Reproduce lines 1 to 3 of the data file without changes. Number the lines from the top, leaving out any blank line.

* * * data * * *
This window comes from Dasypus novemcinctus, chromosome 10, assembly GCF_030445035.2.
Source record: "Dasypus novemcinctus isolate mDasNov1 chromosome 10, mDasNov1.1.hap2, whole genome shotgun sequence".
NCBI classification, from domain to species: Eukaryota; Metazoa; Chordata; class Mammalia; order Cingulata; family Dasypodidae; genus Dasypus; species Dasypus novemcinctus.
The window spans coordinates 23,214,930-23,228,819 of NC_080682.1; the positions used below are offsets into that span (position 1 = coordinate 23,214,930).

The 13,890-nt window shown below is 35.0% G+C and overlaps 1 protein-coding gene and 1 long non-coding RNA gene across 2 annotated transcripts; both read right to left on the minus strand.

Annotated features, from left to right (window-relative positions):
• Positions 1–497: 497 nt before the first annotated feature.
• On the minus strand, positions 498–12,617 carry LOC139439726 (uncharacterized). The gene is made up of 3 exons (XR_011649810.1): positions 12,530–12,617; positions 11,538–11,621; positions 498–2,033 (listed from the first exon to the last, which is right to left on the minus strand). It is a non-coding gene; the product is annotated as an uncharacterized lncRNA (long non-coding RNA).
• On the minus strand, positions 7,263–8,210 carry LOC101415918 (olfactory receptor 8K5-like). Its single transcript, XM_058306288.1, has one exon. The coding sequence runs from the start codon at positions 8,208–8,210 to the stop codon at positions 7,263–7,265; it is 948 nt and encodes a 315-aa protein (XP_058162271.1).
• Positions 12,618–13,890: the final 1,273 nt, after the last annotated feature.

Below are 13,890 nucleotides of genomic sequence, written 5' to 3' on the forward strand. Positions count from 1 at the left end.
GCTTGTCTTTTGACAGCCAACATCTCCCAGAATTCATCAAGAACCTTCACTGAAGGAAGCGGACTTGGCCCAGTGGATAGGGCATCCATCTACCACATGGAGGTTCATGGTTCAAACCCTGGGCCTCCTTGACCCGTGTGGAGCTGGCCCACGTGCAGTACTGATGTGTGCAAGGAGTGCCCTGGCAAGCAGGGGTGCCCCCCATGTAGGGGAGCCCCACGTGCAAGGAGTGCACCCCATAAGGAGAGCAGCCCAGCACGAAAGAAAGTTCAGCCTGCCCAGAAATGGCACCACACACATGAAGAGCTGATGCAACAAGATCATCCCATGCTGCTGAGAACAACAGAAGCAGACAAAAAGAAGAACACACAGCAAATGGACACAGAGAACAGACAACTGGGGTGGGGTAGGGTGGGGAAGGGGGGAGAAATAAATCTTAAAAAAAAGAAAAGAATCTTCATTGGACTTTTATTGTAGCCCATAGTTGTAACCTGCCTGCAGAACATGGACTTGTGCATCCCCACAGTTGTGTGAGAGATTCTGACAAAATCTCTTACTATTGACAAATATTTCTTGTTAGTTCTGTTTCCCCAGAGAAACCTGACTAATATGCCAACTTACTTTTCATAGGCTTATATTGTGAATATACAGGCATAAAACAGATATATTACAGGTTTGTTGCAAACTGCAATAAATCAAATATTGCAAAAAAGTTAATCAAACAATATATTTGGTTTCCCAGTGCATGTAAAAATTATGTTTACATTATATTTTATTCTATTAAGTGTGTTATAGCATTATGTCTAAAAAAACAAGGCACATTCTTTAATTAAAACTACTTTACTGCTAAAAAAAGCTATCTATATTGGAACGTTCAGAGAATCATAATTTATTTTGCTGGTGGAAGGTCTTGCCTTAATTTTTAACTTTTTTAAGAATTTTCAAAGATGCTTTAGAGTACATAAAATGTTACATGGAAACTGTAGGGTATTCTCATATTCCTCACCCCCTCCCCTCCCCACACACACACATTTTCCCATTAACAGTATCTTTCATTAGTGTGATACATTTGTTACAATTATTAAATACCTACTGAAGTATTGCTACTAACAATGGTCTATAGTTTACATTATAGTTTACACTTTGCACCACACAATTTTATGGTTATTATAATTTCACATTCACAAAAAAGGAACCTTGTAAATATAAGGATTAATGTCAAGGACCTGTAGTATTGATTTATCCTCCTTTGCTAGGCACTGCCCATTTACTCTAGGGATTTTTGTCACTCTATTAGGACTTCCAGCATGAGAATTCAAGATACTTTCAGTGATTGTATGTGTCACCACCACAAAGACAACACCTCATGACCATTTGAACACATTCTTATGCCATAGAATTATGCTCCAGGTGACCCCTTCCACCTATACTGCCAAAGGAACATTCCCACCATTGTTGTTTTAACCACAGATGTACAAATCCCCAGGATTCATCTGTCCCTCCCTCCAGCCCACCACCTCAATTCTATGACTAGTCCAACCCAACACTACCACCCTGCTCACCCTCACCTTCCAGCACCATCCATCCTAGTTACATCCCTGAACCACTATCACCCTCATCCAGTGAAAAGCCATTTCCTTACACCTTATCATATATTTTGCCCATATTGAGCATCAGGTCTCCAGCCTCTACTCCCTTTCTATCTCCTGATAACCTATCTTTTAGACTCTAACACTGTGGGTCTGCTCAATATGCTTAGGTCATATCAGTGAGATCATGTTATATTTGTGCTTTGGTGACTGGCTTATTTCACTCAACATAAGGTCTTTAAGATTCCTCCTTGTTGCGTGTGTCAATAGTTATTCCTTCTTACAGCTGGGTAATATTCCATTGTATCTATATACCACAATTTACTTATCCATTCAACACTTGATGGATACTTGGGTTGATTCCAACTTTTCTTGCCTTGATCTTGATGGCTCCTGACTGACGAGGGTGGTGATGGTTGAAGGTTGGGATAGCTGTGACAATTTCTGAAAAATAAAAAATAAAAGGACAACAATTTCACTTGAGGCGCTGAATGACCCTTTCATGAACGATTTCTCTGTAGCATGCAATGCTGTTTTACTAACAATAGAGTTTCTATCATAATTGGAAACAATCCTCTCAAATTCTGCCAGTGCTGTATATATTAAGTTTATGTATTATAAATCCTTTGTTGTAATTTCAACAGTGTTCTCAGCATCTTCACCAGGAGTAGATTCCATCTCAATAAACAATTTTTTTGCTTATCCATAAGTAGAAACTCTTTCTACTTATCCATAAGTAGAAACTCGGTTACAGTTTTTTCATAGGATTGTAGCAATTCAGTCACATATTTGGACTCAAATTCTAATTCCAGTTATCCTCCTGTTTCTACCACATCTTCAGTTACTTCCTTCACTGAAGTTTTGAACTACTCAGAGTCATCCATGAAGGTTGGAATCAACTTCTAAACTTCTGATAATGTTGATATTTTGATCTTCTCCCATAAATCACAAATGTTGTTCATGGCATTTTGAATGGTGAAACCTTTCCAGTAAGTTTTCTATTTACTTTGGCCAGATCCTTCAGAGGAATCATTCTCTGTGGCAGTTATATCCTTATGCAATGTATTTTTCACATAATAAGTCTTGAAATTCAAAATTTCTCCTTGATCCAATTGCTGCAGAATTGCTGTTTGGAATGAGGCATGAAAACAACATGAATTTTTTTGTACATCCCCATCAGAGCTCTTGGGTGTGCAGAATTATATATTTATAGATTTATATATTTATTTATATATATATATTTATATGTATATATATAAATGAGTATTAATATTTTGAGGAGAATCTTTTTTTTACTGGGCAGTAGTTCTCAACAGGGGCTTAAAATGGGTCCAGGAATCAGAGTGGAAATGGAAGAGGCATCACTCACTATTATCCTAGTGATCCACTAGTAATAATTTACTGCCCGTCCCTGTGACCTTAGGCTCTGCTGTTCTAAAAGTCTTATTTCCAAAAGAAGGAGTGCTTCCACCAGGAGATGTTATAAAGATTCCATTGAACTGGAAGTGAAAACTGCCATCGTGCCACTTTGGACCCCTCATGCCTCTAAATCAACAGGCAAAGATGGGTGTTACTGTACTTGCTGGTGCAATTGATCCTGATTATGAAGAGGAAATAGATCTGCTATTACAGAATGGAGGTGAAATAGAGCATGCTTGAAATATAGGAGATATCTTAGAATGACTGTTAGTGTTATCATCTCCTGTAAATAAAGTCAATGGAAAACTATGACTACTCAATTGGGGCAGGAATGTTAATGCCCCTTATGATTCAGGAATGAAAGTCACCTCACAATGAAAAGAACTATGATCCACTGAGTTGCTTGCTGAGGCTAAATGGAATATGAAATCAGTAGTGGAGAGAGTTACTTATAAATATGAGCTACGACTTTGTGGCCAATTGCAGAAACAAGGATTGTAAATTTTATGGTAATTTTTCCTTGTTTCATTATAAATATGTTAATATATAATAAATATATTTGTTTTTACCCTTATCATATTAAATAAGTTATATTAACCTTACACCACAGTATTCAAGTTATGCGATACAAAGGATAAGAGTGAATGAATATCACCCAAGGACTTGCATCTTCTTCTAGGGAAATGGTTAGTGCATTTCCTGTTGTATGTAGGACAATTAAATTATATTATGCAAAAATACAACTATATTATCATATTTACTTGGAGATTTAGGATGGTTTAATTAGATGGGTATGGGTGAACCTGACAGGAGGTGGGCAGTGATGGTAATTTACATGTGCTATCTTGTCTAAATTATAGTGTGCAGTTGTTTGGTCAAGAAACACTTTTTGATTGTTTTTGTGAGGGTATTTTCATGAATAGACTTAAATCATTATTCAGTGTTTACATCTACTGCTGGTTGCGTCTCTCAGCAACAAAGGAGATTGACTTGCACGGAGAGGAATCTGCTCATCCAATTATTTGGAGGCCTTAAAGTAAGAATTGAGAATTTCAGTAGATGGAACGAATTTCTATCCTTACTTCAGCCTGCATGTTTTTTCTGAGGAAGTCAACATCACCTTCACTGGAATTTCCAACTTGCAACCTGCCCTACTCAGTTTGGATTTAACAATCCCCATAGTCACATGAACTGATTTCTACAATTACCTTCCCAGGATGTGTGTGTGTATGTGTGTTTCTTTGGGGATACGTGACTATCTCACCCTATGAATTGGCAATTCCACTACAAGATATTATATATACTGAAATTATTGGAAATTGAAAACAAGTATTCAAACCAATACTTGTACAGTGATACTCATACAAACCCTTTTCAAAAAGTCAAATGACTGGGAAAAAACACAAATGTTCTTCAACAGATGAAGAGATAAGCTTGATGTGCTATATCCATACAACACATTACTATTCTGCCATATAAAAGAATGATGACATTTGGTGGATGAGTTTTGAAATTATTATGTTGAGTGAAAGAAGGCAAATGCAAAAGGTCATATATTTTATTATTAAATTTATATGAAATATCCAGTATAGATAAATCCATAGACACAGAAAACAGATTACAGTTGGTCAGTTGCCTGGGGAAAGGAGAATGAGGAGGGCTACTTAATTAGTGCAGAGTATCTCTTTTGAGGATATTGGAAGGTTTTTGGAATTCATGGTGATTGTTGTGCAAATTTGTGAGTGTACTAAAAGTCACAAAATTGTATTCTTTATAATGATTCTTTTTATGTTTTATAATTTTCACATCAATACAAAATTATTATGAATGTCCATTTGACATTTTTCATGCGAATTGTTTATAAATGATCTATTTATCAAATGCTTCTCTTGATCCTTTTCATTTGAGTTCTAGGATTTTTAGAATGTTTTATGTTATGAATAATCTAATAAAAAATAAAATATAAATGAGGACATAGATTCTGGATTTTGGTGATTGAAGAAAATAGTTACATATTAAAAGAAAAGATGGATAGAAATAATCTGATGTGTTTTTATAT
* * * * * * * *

This window comes from Dasypus novemcinctus, chromosome 10, assembly GCF_030445035.2.
Source record: "Dasypus novemcinctus isolate mDasNov1 chromosome 10, mDasNov1.1.hap2, whole genome shotgun sequence".
NCBI classification, from domain to species: Eukaryota; Metazoa; Chordata; class Mammalia; order Cingulata; family Dasypodidae; genus Dasypus; species Dasypus novemcinctus.